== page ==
Examining the Impact of Web 2.0 Applications on Knowledge Management Performance

Examining the Impact of Web 2.0 Applications on Knowledge Management Performance

Scott Buechler (Elon University, USA), Richard Hartshorne (University of Central Florida, USA) and Haya Ajjan (Elon University, USA)
DOI: 10.4018/978-1-4666-4510-3.ch005
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There has been an increasing interest in the use of Web 2.0 applications to enhance the effectiveness of internal communication and improve knowledge management within the organization. However, extant Web 2.0 research has focused on the implementation, adaption patterns, and benefits, and little has been done to empirically examine the determinants of continuance use of Web 2.0 within the organization and its impact on knowledge performance. The objective of this study is to empirically examine the impact of both hedonic and utilitarian performance on the intention of knowledge workers to continue to use Web 2.0 applications within an organization, and then investigate the influence of the continuance use decision on knowledge management performance. The proposed model is tested using a survey of knowledge workers using Web 2.0 applications in their organizations. The results of the PLS analysis empirically validate the relationship between antecedents, continuance use, and knowledge management performance. Research and managerial implications of our findings are presented.
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Today’s organizations increasingly depend on information technology systems to enhance inter-organization collaboration and knowledge sharing, as knowledge is an important organizational resource that is crucial for gaining a competitive advantage (Argote & Ingram, 2000). Web 2.0 applications can facilitate interactive information sharing, interoperability, collaboration, user-centered design, and have the potential to facilitate knowledge work in ways that were not possible with previous communication tools (McAfee, 2006). Consequently, Web 2.0 applications have been adopted by many organizations in an effort to enhance the effectiveness of internal communication while also improving knowledge management within the organization (“Business and Web 2.0,” 2010). An increasing number of organizations are deploying various Web 2.0 tools to support basic knowledge management purposes and processes, including knowledge creation (London, 2013; Jackson, 2010; Kim, 2013); knowledge sharing (Kim, 2013; Michaelides, 2013; Bughin, 2012); and knowledge retention, especially as a way to retain knowledge in the face of workforce retirement (Jackson, 2010; Lamont, 2009). Still other organizations see Web 2.0 as a way to create value on the internet (Wirtz, 2010).

Merely adopting Web 2.0 applications, however, does not guarantee its success. Such tools need to be integrated and used over a period of time in order to achieve positive outcomes within the organization (Andriole, 2010). Despite the increased interest in and the popularity of Web 2.0 applications in managing knowledge in the workplace, few empirical studies have investigated predictors leading to the continuance use of Web 2.0 applications in the workplace, a key indicator of the value within an organization.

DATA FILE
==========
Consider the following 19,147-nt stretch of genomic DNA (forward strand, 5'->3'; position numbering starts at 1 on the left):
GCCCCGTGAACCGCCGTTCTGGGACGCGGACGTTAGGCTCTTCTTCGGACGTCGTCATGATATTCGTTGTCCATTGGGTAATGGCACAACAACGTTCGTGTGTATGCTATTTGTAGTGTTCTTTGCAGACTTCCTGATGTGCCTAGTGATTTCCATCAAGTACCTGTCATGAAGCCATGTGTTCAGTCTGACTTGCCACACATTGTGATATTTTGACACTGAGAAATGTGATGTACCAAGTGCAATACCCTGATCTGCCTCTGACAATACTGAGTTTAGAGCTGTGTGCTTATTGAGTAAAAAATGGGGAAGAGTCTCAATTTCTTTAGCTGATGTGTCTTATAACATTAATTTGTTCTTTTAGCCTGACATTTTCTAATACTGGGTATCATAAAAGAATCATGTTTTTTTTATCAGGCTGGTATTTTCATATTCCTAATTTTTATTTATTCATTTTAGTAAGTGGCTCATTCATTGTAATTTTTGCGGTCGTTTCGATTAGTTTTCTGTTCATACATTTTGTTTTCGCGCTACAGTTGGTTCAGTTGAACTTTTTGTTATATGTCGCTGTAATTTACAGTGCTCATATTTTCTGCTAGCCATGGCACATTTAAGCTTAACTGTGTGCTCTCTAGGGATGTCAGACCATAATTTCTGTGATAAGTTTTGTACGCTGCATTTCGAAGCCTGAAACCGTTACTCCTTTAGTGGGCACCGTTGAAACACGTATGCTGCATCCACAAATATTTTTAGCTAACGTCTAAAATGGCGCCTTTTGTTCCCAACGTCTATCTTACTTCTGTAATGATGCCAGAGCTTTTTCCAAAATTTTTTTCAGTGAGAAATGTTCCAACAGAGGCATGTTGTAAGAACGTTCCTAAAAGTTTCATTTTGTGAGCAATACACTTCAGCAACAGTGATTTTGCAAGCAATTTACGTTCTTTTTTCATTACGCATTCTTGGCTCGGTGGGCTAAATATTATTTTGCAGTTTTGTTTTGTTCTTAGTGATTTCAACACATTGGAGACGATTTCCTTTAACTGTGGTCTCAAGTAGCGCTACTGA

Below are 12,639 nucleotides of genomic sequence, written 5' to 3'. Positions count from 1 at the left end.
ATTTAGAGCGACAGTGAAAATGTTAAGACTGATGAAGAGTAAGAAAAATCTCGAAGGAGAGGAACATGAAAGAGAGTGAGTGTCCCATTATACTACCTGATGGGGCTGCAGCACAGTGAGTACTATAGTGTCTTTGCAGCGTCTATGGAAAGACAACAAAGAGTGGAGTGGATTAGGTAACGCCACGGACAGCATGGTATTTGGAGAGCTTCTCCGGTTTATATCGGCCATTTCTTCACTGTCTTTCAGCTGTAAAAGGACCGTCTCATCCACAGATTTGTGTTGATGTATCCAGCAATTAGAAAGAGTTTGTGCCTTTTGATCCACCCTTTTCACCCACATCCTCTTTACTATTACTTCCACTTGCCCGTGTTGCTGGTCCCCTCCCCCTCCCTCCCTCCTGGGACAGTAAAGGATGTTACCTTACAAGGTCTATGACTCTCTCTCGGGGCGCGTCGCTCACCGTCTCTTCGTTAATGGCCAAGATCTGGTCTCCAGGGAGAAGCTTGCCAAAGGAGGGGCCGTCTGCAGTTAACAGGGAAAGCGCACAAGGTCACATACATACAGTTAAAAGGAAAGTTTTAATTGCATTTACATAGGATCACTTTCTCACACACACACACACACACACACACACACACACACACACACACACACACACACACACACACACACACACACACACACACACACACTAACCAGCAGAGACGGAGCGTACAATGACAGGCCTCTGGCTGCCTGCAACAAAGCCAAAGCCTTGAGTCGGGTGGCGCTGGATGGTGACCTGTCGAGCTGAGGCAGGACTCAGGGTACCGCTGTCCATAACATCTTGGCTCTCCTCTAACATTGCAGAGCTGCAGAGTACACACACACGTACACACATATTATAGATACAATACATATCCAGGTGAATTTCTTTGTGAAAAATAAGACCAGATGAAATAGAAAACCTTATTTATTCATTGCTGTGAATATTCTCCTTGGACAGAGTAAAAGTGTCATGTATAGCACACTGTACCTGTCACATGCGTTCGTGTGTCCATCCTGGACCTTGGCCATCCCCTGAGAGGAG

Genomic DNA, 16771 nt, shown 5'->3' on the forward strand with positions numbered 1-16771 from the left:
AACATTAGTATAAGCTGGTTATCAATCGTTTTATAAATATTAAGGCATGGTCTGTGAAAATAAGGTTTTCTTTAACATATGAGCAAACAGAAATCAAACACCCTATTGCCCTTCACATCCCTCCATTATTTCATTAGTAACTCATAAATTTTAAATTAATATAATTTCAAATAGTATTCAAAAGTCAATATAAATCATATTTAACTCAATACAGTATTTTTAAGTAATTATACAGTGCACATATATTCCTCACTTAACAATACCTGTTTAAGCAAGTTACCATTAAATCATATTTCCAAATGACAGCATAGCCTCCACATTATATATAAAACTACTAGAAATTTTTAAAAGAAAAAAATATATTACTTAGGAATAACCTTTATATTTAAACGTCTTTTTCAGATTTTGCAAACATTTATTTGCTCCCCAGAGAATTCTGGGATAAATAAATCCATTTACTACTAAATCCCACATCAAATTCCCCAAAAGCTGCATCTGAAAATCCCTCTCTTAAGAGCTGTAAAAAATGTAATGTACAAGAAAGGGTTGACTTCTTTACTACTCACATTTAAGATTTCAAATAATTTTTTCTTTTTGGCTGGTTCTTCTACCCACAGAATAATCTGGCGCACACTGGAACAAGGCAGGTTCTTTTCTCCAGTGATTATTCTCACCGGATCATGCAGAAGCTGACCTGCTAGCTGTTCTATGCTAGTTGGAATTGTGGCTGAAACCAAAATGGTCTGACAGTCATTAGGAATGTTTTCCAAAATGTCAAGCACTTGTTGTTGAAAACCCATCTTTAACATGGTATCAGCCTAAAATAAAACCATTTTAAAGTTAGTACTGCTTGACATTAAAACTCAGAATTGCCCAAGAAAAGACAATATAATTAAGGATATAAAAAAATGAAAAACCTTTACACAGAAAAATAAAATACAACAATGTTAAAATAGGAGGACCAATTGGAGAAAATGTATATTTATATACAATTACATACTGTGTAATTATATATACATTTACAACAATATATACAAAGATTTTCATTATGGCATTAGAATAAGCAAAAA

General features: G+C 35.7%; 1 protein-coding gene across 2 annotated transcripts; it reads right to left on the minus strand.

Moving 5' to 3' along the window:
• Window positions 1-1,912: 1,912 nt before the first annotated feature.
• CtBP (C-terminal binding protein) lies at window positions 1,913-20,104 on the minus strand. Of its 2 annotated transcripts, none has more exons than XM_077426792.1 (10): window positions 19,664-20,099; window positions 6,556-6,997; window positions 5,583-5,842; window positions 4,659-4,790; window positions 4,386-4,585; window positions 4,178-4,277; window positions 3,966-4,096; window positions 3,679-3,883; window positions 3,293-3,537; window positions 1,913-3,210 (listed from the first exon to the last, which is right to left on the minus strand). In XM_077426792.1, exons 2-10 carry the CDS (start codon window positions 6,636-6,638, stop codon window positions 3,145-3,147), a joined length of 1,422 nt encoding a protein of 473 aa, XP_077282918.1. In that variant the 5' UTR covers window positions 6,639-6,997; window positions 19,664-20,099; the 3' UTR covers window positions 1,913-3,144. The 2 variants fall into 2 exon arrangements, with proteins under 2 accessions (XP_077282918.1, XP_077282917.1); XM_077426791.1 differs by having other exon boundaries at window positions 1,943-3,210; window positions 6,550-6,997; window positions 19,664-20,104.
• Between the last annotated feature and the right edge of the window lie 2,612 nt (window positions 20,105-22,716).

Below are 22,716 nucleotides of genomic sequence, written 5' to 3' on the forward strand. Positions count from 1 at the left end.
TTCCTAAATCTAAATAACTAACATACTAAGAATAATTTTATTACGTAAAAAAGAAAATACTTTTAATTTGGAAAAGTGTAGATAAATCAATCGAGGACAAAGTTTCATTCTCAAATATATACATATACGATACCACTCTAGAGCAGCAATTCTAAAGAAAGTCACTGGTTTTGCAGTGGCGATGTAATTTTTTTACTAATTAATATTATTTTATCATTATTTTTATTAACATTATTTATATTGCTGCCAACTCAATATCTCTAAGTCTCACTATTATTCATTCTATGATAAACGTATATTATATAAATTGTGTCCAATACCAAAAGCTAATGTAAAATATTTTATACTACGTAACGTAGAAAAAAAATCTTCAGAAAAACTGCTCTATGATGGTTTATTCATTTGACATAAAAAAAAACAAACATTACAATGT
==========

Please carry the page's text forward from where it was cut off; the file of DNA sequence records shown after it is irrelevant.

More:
The purpose of this paper is to develop and test a research model, based on the existing continuance use, knowledge management, and Web 2.0 literature, which investigates the effects of user experience with Web 2.0 applications on continual usage intention of the technology and the impact of its use on knowledge management performance. A set of hypotheses are proposed regarding the impact of perceived utilitarian and hedonic performance effects on continuance use of the Web 2.0 technology. The results of this study will help organizations better understand what factors determine the adoption and continued use of Web 2.0 applications and the impact of the use of Web 2.0 applications on knowledge management performance. Additionally, the findings of the study will help us make specific recommendations regarding the most effective ways to facilitate Web 2.0 capabilities to foster knowledge creation, sharing, and retention in organizations.

An increasing number of Web 2.0 product vendors and consultant books and services have appeared on the market, primarily designed to help organizations understand the benefits of Web 2.0 applications in the workplace (Dawson, 2009; McAfee, 2009; Newman & Thomas, 2009; Tuten, 2010). Until recently, research on Web 2.0 applications has been mostly anecdotal or based on a limited number and range of organizations (McAfee, 2006, 2009), providing limited insights into factors leading to Web 2.0 applications use. Given the potential benefits of Web 2.0 applications and that the empirical research regarding the use of Web 2.0 as a knowledge management tool in organizations is in its most nascent state, understanding the Web 2.0 phenomenon in the workplace and the processes underlying its use in organizations will help advance practice and research regarding Web 2.0 applications for organizations. Towards this objective, our study addresses the following research questions:

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